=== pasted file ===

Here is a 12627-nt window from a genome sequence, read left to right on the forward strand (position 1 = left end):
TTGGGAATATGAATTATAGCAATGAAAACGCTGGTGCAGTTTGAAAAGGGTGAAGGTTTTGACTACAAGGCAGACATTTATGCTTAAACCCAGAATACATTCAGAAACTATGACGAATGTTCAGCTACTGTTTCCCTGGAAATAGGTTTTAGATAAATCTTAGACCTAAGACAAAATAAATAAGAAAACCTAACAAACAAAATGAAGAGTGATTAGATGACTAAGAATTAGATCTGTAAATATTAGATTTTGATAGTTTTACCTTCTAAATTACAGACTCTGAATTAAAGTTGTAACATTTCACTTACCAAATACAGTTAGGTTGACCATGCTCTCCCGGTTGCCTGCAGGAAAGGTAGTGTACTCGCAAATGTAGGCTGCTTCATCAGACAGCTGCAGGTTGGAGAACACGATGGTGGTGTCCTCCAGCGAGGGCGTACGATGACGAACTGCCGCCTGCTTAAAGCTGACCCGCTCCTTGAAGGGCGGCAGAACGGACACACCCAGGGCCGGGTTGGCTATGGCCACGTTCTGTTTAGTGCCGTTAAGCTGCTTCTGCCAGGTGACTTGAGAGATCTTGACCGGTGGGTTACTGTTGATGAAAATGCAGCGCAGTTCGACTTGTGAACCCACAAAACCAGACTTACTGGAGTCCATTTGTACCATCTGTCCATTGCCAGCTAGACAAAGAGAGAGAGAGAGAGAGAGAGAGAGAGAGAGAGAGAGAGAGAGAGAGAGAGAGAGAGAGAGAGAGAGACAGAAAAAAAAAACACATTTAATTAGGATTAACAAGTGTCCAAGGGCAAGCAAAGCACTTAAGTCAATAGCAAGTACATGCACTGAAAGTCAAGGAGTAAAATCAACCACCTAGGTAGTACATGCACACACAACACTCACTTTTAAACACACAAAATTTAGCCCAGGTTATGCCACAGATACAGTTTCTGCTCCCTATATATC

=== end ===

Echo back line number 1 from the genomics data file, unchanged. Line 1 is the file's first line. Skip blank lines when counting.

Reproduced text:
Here is a 12627-nt window from a genome sequence, read left to right on the forward strand (position 1 = left end):